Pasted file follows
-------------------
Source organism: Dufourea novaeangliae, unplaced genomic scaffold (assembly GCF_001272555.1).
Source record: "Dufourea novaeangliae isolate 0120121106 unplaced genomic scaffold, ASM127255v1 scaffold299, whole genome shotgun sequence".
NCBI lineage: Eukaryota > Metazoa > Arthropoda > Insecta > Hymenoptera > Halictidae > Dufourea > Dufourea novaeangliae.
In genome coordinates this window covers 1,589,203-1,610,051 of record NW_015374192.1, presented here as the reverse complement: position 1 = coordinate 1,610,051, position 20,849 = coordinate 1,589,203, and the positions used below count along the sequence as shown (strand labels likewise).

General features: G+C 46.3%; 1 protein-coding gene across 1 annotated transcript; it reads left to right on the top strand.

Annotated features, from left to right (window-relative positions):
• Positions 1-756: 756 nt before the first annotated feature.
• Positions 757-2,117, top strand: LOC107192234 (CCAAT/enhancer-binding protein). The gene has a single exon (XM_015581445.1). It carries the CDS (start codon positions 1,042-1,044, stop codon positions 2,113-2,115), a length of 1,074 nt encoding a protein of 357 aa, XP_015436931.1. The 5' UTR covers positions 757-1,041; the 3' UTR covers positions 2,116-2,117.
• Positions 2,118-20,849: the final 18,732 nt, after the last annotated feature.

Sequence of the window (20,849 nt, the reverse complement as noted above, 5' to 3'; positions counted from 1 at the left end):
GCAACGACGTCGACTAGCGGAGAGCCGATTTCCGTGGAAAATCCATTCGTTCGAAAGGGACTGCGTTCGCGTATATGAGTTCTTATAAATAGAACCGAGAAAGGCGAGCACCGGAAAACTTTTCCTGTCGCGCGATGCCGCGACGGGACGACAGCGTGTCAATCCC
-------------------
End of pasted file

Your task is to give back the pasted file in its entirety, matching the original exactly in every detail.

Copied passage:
Source organism: Dufourea novaeangliae, unplaced genomic scaffold (assembly GCF_001272555.1).
Source record: "Dufourea novaeangliae isolate 0120121106 unplaced genomic scaffold, ASM127255v1 scaffold299, whole genome shotgun sequence".
NCBI lineage: Eukaryota > Metazoa > Arthropoda > Insecta > Hymenoptera > Halictidae > Dufourea > Dufourea novaeangliae.
In genome coordinates this window covers 1,589,203-1,610,051 of record NW_015374192.1, presented here as the reverse complement: position 1 = coordinate 1,610,051, position 20,849 = coordinate 1,589,203, and the positions used below count along the sequence as shown (strand labels likewise).

General features: G+C 46.3%; 1 protein-coding gene across 1 annotated transcript; it reads left to right on the top strand.

Annotated features, from left to right (window-relative positions):
• Positions 1-756: 756 nt before the first annotated feature.
• Positions 757-2,117, top strand: LOC107192234 (CCAAT/enhancer-binding protein). The gene has a single exon (XM_015581445.1). It carries the CDS (start codon positions 1,042-1,044, stop codon positions 2,113-2,115), a length of 1,074 nt encoding a protein of 357 aa, XP_015436931.1. The 5' UTR covers positions 757-1,041; the 3' UTR covers positions 2,116-2,117.
• Positions 2,118-20,849: the final 18,732 nt, after the last annotated feature.

Sequence of the window (20,849 nt, the reverse complement as noted above, 5' to 3'; positions counted from 1 at the left end):
GCAACGACGTCGACTAGCGGAGAGCCGATTTCCGTGGAAAATCCATTCGTTCGAAAGGGACTGCGTTCGCGTATATGAGTTCTTATAAATAGAACCGAGAAAGGCGAGCACCGGAAAACTTTTCCTGTCGCGCGATGCCGCGACGGGACGACAGCGTGTCAATCCC